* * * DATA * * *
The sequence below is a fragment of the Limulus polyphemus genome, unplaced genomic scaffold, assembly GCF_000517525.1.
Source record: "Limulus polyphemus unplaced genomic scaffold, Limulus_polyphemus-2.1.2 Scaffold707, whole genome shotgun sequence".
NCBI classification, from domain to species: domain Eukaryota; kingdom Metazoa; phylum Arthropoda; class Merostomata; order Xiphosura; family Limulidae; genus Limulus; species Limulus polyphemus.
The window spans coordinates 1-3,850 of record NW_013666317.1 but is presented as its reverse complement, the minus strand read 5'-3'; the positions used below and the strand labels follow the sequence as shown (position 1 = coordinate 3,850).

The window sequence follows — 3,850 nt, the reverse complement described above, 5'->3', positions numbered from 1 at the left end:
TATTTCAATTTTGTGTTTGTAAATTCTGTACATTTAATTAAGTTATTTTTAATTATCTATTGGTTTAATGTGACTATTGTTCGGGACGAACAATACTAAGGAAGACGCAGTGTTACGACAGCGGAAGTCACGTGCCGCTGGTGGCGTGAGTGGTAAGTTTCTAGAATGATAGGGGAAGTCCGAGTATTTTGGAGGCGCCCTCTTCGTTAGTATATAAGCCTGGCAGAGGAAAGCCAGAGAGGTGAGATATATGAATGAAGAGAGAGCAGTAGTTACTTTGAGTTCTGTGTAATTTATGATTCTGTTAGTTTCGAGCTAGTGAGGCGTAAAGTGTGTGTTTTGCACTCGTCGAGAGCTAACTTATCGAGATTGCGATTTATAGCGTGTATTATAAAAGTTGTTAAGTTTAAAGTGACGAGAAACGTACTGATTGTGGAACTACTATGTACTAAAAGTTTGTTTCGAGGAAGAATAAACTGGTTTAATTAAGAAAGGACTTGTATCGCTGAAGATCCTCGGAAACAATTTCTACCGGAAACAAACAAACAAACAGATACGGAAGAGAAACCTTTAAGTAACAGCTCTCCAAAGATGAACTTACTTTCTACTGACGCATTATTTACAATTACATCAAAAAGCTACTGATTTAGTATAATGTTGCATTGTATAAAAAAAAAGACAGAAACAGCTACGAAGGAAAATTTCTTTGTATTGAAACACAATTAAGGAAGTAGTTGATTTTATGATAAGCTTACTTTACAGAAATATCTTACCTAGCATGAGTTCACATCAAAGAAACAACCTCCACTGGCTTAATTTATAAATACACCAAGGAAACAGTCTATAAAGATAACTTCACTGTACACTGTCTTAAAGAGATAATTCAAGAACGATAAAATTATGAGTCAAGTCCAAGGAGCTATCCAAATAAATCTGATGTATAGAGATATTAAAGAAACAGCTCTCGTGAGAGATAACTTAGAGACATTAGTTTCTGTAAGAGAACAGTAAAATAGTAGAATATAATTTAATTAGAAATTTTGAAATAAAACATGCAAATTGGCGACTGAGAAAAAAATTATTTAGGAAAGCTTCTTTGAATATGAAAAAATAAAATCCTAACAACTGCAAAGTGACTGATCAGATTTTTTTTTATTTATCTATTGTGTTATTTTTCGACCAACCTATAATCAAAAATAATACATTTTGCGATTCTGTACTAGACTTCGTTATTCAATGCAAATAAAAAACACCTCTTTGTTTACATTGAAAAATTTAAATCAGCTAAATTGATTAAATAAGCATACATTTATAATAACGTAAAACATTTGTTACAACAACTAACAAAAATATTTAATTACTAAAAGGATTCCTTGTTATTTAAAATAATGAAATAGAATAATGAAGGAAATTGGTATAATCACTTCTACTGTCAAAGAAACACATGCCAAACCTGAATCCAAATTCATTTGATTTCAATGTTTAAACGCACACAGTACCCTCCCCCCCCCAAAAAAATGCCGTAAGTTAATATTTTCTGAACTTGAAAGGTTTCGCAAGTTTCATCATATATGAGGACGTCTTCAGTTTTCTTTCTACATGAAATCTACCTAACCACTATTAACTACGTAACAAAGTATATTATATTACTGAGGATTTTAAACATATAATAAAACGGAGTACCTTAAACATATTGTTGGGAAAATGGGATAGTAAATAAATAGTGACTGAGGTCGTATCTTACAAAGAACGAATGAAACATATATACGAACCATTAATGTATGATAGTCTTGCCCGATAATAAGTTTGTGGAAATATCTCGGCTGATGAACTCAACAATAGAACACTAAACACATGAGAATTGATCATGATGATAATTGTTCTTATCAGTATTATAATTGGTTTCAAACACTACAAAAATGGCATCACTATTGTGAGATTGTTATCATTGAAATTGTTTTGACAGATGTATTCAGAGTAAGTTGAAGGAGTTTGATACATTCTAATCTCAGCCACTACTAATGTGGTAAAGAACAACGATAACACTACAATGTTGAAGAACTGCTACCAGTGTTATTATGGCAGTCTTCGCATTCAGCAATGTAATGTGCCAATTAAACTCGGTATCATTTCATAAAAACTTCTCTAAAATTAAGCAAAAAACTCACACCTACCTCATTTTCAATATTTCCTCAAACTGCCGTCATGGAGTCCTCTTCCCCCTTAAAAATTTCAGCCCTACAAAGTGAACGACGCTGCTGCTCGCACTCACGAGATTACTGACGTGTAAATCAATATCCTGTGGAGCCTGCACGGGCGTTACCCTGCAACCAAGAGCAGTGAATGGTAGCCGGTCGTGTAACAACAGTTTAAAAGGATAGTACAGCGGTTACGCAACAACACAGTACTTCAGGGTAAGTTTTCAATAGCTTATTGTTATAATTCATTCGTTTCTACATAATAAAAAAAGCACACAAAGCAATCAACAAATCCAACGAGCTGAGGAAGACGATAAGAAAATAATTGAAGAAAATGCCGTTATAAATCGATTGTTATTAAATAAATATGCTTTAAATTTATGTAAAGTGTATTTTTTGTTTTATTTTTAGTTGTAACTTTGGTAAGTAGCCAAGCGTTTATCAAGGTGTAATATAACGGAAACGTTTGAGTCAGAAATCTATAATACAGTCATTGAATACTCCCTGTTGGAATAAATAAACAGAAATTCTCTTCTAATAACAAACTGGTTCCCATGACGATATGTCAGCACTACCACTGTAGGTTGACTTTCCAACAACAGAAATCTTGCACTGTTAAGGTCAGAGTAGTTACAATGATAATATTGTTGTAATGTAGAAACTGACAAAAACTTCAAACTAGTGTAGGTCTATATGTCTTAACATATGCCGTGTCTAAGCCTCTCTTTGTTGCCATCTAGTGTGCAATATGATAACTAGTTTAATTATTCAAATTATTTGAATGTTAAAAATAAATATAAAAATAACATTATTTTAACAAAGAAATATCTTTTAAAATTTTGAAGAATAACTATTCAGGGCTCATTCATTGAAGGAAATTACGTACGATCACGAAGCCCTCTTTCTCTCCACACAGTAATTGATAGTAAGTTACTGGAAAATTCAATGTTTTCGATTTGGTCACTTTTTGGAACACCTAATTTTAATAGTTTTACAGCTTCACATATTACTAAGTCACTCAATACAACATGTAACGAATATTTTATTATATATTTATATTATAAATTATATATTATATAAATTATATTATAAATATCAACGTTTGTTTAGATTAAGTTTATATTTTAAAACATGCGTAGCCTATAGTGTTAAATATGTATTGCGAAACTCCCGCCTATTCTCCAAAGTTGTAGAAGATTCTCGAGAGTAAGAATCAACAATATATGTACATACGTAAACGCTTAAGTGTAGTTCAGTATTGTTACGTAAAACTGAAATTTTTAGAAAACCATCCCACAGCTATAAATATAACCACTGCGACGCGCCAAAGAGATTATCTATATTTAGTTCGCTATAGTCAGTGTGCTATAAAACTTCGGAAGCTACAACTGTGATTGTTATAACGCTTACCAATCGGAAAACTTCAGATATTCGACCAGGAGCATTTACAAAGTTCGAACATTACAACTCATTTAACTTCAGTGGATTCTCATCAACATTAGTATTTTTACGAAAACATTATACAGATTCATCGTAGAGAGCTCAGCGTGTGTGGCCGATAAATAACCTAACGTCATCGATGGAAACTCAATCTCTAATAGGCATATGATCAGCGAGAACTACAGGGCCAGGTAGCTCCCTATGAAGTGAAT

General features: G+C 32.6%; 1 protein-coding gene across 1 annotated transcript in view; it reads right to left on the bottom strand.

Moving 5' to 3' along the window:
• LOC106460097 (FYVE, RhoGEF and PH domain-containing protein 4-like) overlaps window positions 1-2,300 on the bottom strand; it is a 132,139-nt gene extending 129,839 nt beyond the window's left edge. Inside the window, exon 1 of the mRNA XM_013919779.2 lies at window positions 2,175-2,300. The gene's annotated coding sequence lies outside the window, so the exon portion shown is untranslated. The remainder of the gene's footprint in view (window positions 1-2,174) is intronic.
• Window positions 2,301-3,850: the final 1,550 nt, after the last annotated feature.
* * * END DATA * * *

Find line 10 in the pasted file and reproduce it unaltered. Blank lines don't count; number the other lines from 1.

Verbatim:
• Window positions 2,301-3,850: the final 1,550 nt, after the last annotated feature.